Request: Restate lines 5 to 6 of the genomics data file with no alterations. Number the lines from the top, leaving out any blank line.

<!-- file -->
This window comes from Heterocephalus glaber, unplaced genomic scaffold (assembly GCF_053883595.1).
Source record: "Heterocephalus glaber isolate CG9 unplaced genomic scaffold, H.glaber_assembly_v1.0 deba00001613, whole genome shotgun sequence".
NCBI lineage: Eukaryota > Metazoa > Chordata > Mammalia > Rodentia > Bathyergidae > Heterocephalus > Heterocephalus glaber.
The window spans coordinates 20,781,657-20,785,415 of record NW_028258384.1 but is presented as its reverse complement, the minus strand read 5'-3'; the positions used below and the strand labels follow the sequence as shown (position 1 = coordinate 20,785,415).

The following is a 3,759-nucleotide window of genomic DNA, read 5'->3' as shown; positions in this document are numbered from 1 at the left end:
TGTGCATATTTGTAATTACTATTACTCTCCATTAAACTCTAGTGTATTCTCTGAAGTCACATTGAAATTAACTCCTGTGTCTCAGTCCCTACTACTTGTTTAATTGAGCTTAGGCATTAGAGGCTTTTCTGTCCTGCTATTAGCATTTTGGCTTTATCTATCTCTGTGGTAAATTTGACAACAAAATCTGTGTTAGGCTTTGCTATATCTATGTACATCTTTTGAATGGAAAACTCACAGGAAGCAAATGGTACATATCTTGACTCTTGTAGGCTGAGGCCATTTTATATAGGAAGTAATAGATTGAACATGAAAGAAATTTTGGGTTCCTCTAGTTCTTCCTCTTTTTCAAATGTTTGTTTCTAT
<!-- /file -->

The following is a 3,759-nucleotide window of genomic DNA, read 5'->3' as shown; positions in this document are numbered from 1 at the left end:
TGTGCATATTTGTAATTACTATTACTCTCCATTAAACTCTAGTGTATTCTCTGAAGTCACATTGAAATTAACTCCTGTGTCTCAGTCCCTACTACTTGTTTAATTGAGCTTAGGCATTAGAGGCTTTTCTGTCCTGCTATTAGCATTTTGGCTTTATCTATCTCTGTGGTAAATTTGACAACAAAATCTGTGTTAGGCTTTGCTATATCTATGTACATCTTTTGAATGGAAAACTCACAGGAAGCAAATGGTACATATCTTGACTCTTGTAGGCTGAGGCCATTTTATATAGGAAGTAATAGATTGAACATGAAAGAAATTTTGGGTTCCTCTAGTTCTTCCTCTTTTTCAAATGTTTGTTTCTAT